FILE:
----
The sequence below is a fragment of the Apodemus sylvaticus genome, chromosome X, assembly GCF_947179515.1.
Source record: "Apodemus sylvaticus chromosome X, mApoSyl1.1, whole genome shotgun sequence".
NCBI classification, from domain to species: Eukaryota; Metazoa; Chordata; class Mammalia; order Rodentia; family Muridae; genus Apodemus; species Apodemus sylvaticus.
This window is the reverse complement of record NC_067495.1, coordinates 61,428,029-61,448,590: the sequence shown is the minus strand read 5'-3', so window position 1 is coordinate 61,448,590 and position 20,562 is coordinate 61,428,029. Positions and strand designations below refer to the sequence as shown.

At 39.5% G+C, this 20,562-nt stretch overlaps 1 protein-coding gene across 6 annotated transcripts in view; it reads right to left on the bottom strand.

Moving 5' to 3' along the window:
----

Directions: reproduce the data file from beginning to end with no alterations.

The sequence below is a fragment of the Apodemus sylvaticus genome, chromosome X, assembly GCF_947179515.1.
Source record: "Apodemus sylvaticus chromosome X, mApoSyl1.1, whole genome shotgun sequence".
NCBI classification, from domain to species: Eukaryota; Metazoa; Chordata; class Mammalia; order Rodentia; family Muridae; genus Apodemus; species Apodemus sylvaticus.
This window is the reverse complement of record NC_067495.1, coordinates 61,428,029-61,448,590: the sequence shown is the minus strand read 5'-3', so window position 1 is coordinate 61,448,590 and position 20,562 is coordinate 61,428,029. Positions and strand designations below refer to the sequence as shown.

At 39.5% G+C, this 20,562-nt stretch overlaps 1 protein-coding gene across 6 annotated transcripts in view; it reads right to left on the bottom strand.

Moving 5' to 3' along the window: